You can read the whole thing, complete with graphs and discussions of numerators and denominators and statements that, in effect, call everyone other than himself an idiot.
First is a chart showing debt as a percent of GDP, which people with Nobel Prizes know is a very important number, one that matters a lot more than actual debt because it can be made to magically vanish a lot more easily than actual debt can. The bars for Herbert Hoover years are very short and the ones for FDR years are very tall, which would seem to create a problem for Krugman’s theory. But don’t worry, he has another chart.
This chart is the “numerator chart” or, to those of us without Nobel Prizes, the debt in actual dollars. Those are harder to make disappear, but Nobel winners will use them at times of need, and apparently this of one of those times. But there’s a problem with this chart too. The Hoover bars are very short and, omigod, look at those FDR bars!
Krugman is undaunted by any of this. Numbers are nothing to a man with
a brain like his; mere toys to be played with and maneuvered like lead soldiers on a papier mache battlefield.
Nonetheless, the fact that virtually all the deterioration in the US debt position from 1929 to 1939 took place under the tight-fisted Hoover rather than under FDR is an object lesson in the crucial importance of growth in dealing with debt. And the Hoover experience also provides a nice illustration of self-defeating austerity — not only didn’t austerity produce economic recovery, it didn’t even improve the fiscal position.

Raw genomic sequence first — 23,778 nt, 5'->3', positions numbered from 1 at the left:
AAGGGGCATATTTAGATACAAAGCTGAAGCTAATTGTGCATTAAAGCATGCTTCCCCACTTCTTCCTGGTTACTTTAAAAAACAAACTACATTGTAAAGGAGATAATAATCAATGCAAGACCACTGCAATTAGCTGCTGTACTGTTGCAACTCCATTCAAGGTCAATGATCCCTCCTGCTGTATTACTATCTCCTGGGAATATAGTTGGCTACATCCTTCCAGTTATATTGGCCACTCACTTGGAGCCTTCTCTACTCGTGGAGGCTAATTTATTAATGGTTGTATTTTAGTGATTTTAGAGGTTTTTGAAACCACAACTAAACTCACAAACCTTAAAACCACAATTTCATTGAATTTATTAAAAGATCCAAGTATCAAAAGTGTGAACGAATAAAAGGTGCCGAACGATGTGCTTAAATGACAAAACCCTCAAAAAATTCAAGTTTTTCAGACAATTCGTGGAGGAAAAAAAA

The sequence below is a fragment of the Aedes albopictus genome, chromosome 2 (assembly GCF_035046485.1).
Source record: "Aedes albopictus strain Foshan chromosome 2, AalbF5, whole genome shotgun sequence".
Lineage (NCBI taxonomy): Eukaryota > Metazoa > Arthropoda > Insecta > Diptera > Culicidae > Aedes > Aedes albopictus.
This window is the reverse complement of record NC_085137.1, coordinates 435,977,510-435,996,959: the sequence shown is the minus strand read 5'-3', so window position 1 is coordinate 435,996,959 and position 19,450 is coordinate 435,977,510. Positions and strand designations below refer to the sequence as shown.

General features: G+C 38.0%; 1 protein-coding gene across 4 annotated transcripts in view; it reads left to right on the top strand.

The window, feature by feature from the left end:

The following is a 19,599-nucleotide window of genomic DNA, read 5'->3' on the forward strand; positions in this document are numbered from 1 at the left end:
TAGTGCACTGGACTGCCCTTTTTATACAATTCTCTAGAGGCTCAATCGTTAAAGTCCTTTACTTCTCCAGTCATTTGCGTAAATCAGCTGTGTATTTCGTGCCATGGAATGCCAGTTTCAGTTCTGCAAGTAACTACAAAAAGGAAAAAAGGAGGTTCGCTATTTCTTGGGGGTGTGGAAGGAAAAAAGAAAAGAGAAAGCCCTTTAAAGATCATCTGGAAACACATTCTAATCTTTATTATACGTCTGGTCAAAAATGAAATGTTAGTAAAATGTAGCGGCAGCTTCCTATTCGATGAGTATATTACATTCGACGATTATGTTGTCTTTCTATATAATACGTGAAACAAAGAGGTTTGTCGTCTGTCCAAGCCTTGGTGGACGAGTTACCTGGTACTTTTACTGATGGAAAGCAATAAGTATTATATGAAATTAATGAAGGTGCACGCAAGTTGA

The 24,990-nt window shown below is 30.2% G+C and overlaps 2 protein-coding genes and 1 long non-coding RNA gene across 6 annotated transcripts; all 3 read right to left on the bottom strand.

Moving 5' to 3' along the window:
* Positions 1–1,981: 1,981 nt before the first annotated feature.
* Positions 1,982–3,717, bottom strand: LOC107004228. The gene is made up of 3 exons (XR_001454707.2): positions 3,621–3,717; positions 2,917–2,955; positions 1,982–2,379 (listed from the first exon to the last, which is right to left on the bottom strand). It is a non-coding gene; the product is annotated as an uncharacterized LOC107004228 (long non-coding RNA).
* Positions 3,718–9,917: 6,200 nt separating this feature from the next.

FDR spent way more money both in actual dollars and as a percent of GDP, and left the nation with a higher debt at the end of the period, both actual debt and as a percent of GDP, and yet, “virtually all the deterioration in the US debt position...”, etc. That’s how you deal with numbers that don’t suit you; you merely state your theory in the form of a conclusion, as if it had been proven by the charts that, at best, have nothing whatever to do with that statement and at worst totally disproves it.
This is “Voodoo Economics” writ large. You give credit to your hero for success, regardless of when that success occurred or where he stood with respect to it, and you blame his predecessor for any problems, no matter how the problem arose and what office the predecessor held at the time.
Krugman, just today in another article, says he might try standup comedy.